It is with the pressing of a button on Suga’s MP3 that sets the man on fire. It seems, then, that it is BTS’ song — or their career, or maybe just them, as a whole — that is setting the man on fire. This scene is also, unmistakably, BTS paying homage to Pink Floyd; the image of Suga shaking hands with the burning man is an exact snapshot of the album cover for Pink Floyd’s ninth studio album, Wish You Were Here.
As the video progresses, there are a range of scenes featuring the members singing, or rapping, and partying against a fiery backdrop, in what appears to be an abandoned warehouse which later transforms into some kind of underground concert venue. The eccentricity of the scenes is brilliant; it truly embodies the essence of the song – to ignore anything that anybody thinks and simply live life the way you want to. Why else would Jin allow V to iron his shirt while still wearing it, if not simply because he wanted to? Why else would V, again, be blowing stuff up on a tiny, old-school box television in a random, empty room, if not simply because he just wanted to? And the whole squad turning it up with a gas stove? Why not?
The choreography, courtesy of Keone Madrid, also features prominently throughout and boy, is it impressive. Behind-the-scenes clips inform us that it is the group’s hardest choreography yet, surpassing even that of “Danger” and “Dope”, which were previously agreed upon by the members to be the hardest dances. Difficult as it may be, tough, the dance is simultaneously cute and cocky, and is perfect in highlighting BTS’ nifty footwork, impressive synchrony, and inexorable energy.
Finally, this song and its music video is testament also to just how far BTS has come within the span of a year. How many groups, sans mega company power, can claim the financial capacity of hiring hundreds of extra actors to film a music video, or of a scene which includes the destruction of an entire car?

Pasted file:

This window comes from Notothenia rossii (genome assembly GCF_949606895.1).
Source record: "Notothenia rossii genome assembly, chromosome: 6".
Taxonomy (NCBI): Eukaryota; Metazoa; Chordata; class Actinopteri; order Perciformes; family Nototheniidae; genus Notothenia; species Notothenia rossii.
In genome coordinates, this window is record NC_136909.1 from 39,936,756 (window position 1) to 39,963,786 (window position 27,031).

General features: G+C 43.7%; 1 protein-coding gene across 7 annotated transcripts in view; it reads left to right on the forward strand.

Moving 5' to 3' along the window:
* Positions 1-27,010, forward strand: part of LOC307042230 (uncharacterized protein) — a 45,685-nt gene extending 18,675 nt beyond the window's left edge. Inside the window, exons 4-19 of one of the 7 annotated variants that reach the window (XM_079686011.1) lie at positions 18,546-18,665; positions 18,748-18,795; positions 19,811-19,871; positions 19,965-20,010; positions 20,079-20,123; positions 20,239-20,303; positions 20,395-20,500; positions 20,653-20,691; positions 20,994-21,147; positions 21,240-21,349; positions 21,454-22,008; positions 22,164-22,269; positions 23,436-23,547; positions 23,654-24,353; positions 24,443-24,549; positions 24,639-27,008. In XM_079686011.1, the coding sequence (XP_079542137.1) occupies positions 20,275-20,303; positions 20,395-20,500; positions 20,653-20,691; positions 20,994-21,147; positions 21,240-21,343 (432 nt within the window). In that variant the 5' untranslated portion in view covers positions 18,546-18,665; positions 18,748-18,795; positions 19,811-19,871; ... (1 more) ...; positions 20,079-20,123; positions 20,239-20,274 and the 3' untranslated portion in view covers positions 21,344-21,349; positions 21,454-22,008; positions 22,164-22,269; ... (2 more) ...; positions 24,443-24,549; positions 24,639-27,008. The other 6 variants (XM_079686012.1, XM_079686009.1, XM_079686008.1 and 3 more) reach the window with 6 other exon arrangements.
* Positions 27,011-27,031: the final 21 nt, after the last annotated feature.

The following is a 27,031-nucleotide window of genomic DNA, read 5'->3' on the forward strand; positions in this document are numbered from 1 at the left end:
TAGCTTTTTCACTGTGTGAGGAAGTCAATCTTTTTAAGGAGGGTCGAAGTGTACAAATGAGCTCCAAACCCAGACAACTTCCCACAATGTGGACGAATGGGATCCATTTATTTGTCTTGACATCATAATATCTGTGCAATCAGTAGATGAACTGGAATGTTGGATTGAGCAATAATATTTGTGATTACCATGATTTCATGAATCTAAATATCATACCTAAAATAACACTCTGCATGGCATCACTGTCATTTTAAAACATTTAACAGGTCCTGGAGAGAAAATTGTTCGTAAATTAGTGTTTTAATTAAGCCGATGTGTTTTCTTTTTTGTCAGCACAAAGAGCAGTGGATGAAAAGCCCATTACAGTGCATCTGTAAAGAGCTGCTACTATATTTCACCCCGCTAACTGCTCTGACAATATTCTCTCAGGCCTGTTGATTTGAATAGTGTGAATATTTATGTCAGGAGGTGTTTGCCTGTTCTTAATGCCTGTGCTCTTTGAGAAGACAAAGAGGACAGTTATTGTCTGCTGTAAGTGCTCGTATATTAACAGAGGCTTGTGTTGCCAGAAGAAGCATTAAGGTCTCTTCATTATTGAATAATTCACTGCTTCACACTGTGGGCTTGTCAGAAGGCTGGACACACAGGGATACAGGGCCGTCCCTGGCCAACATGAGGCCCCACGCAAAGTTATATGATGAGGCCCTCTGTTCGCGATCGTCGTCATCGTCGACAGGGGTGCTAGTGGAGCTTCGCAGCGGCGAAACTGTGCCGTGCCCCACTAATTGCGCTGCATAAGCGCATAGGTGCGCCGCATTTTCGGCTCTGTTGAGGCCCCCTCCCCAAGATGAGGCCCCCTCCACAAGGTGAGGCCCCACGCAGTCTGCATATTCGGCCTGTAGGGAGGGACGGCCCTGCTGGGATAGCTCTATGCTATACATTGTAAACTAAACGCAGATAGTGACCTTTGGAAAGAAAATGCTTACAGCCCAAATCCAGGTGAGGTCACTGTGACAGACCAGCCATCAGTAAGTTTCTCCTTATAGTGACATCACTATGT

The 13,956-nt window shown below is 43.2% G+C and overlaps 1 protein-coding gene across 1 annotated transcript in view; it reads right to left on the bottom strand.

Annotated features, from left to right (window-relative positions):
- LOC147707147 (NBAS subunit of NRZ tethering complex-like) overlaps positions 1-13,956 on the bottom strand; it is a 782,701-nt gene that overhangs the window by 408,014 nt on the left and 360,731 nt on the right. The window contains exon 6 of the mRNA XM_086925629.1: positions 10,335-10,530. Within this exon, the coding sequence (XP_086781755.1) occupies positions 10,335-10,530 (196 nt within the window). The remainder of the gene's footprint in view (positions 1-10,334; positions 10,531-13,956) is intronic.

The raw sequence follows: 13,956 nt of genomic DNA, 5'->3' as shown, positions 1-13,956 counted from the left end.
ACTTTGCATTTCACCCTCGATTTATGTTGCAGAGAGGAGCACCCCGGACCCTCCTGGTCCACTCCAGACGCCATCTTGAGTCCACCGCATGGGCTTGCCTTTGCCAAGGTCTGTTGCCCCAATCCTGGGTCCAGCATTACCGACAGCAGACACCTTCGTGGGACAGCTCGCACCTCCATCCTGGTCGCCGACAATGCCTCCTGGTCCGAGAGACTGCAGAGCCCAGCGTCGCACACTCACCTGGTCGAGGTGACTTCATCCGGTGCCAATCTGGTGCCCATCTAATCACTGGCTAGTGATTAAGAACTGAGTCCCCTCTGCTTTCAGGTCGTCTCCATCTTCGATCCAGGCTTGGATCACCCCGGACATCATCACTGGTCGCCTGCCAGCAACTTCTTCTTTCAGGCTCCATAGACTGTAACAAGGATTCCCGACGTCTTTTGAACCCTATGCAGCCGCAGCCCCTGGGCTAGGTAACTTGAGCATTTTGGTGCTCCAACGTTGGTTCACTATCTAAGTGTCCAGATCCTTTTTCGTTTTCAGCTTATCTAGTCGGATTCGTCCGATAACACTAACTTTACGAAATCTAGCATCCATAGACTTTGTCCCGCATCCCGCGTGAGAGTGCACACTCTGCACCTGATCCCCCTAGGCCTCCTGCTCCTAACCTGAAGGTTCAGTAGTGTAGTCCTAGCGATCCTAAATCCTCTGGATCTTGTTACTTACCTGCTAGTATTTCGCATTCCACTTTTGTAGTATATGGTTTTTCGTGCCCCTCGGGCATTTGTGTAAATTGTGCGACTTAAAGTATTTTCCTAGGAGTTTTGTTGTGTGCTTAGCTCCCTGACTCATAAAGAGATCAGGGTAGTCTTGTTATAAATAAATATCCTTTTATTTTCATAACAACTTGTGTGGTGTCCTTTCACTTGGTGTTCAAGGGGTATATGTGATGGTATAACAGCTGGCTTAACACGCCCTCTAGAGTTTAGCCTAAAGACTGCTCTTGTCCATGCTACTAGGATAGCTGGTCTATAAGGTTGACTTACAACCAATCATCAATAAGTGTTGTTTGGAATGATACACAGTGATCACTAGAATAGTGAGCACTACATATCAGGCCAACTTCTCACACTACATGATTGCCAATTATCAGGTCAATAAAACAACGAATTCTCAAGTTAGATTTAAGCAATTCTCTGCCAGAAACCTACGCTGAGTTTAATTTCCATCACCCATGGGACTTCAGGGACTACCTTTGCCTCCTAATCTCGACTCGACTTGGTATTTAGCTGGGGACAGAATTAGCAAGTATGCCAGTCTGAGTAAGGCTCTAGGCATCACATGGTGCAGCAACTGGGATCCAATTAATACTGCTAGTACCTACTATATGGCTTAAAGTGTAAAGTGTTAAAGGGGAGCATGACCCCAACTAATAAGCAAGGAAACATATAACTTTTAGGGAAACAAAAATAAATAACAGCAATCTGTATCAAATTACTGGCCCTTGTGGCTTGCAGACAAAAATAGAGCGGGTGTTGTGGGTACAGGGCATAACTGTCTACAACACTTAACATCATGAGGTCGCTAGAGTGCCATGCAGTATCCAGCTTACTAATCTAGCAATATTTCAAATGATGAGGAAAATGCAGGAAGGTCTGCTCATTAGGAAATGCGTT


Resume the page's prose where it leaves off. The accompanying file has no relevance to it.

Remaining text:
In terms of their roles within the group, too, there appears to be an increasing spread in the distribution of lines and screen time. Where previous songs had seen Jungkook and Jimin share most of the vocal lines, V and Jin have nearly as many lines as the other two in this track. Similarly, while J-Hope has always been less known for his rapping — especially in comparison to Rap Monster and Suga — it is he who opens the first verse in this song. In terms of dancing, there is actually a portion in the choreography where Suga gets to be in the front instead of relegated to the back, as he usually is. Comparing “Fire” to, say, “Dope”, from a year ago, it is a pleasure to see just how much BTS has grown, as musicians, as performers, and as a team.
Given all these things that BTS has done right in “Fire”, the only unsatisfactory aspect of the music video would perhaps be its somewhat confusing end. The song finishes up with Suga saying “I’ll forgive you” — what or who is he going to forgive? Also, after the boys’ performance literally causes the concert arena to explode, the screen blacks out and the words “Boy Meets What” appear. This is utterly random and makes no sense whatsoever, grammatically or otherwise. The only possible explanation that I can think of for the appearance of this peculiar phrase would be that it is yet more foreshadowing by Big Hit, of BTS’ future plans.
Nevertheless; putting aside these confounding details, it is safe to say that BTS has managed to outdo themselves, bringing to us a very solid comeback, and a perfect round-up to the HYYH era.
Do you have any answers to these questions? What did you think of BTS’ latest music video?